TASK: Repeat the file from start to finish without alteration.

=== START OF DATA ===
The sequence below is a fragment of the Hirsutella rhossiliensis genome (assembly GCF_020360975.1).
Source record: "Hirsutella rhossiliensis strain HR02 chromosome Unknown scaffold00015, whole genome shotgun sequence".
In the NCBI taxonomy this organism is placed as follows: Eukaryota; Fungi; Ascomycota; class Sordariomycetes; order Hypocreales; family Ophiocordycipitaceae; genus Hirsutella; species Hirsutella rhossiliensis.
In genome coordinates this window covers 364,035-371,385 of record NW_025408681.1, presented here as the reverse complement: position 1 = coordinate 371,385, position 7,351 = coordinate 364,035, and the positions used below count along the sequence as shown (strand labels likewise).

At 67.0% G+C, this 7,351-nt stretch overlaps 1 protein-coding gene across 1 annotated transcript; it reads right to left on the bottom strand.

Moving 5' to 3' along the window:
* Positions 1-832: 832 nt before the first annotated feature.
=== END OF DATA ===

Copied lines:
The sequence below is a fragment of the Hirsutella rhossiliensis genome (assembly GCF_020360975.1).
Source record: "Hirsutella rhossiliensis strain HR02 chromosome Unknown scaffold00015, whole genome shotgun sequence".
In the NCBI taxonomy this organism is placed as follows: Eukaryota; Fungi; Ascomycota; class Sordariomycetes; order Hypocreales; family Ophiocordycipitaceae; genus Hirsutella; species Hirsutella rhossiliensis.
In genome coordinates this window covers 364,035-371,385 of record NW_025408681.1, presented here as the reverse complement: position 1 = coordinate 371,385, position 7,351 = coordinate 364,035, and the positions used below count along the sequence as shown (strand labels likewise).

At 67.0% G+C, this 7,351-nt stretch overlaps 1 protein-coding gene across 1 annotated transcript; it reads right to left on the bottom strand.

Moving 5' to 3' along the window:
* Positions 1-832: 832 nt before the first annotated feature.